Count Eberhard II and his wife Adelheit founded Geisenfeld Abbey in 1030 after their three children had died leaving no descendants. It replaced a monastery in today's Engelbrechtsmünster that had been destroyed around 955 AD by the Hungarians. The founders gave the abbey a lavish endowment. Instead of monks, as before, the Abbey was for use by nuns of the Order of Saint Benedict from noble families. It accommodated about 50 nuns. The first abbess was the sister of Count Eberhard II, Gerbirgis.
The abbey complex was designed by Benedictines from St. Emmeram's Abbey in Regensburg, who started construction in 1030 in a new location, higher up and further from the Ilm river. The foundations were rock, the ground floor brick and the upper floor was half-timbered. A round chapel in the late Romanesque style has survived from the original abbey. The abbey church was built beside the old parish church, which was dedicated to Saint Emmeram of Regensburg. Both stood side by side at the present churchyard. The abbey church has a picture of the Count and his family handing over their possessions to the Virgin Mary, and contains the grave of the count. The painting dates from 1770.
At one time Geisenfeld Abbey was one of the largest and richest convents in Bavaria. The abbey owned large parts of Gaimersheim near Ingolstadt and the village of Sandsbach, administered by two provosts subordinate to the abbey's provost. The inhabitants of the monastic lands had to pay tithes to the abbey and were subject to the monastic provost's court, apart from serious crimes. The abbess also had the right to appoint ministers to the parishes of Gaimersheim and Sandsbach. The nuns provided education to the people of their lands. They did not always insist on full payment of tithes, and sometimes waived them altogether.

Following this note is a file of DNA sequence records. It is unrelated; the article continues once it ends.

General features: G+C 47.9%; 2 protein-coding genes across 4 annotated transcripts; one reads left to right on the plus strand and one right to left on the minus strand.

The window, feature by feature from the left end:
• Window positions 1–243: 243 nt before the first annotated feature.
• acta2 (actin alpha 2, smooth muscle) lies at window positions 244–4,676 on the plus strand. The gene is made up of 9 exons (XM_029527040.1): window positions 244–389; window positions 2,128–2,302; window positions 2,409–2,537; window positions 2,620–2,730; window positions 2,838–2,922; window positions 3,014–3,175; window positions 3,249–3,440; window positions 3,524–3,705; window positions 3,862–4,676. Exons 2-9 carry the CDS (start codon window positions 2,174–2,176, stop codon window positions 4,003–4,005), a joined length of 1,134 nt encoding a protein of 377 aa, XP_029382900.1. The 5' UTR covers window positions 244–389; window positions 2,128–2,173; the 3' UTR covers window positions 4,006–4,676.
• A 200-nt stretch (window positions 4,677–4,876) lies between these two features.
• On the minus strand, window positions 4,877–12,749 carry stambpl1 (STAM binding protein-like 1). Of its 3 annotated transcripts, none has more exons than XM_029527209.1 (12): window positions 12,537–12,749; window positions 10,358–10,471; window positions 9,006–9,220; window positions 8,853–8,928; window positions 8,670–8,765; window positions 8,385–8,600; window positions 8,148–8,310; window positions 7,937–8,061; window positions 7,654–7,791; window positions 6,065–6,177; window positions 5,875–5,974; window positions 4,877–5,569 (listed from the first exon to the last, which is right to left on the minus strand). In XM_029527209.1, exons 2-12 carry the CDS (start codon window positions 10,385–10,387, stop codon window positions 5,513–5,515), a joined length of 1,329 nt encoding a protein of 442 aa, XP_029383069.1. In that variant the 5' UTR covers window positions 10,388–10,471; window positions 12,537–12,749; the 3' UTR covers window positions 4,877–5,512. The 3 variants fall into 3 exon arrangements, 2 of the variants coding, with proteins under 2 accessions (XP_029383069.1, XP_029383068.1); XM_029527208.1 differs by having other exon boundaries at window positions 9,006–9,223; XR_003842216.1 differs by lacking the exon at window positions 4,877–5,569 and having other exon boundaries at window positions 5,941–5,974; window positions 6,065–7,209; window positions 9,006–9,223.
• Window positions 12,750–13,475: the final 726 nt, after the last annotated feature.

In 1131 the nuns founded a brewery near today's Schloss Herrngiersdorf to supply to supply beer to their extensive possessions in the area. It was able to deliver 20,000 litres of beer annually. In 1501 the building located at the top of Mühlberg (Mill hill) included a brewery, maltings, mill and blacksmith. Some traces of this building remain today. The abbey also had a sawmill, bakery, pharmacy and workshops for handicrafts.
In 1483 the monasteries were reformed. The Abbess Helene Prunner was replaced by Barbara Snäkler from the convent of Bergen, Neuburg. Between 1701 and 1712 the monastery was reconstructed. The redesigned abbey church was consecrated in 1730. As late as 1752 the abbey still held 189 estates in 36 communities.
The abbey was dissolved on 18 March 1803 during the Bavarian secularization program. At that time there were 29 nuns and 21 lay sisters led by the abbess Amanda Donaubauer (1794–1803) The abbey was already in financial difficulties due to the costs of war and construction. The abbey's church became the parish church, dedicated to the Assumption of Mary. In 1805 the former parish church was deconsecrated and converted for other use. It was later demolished.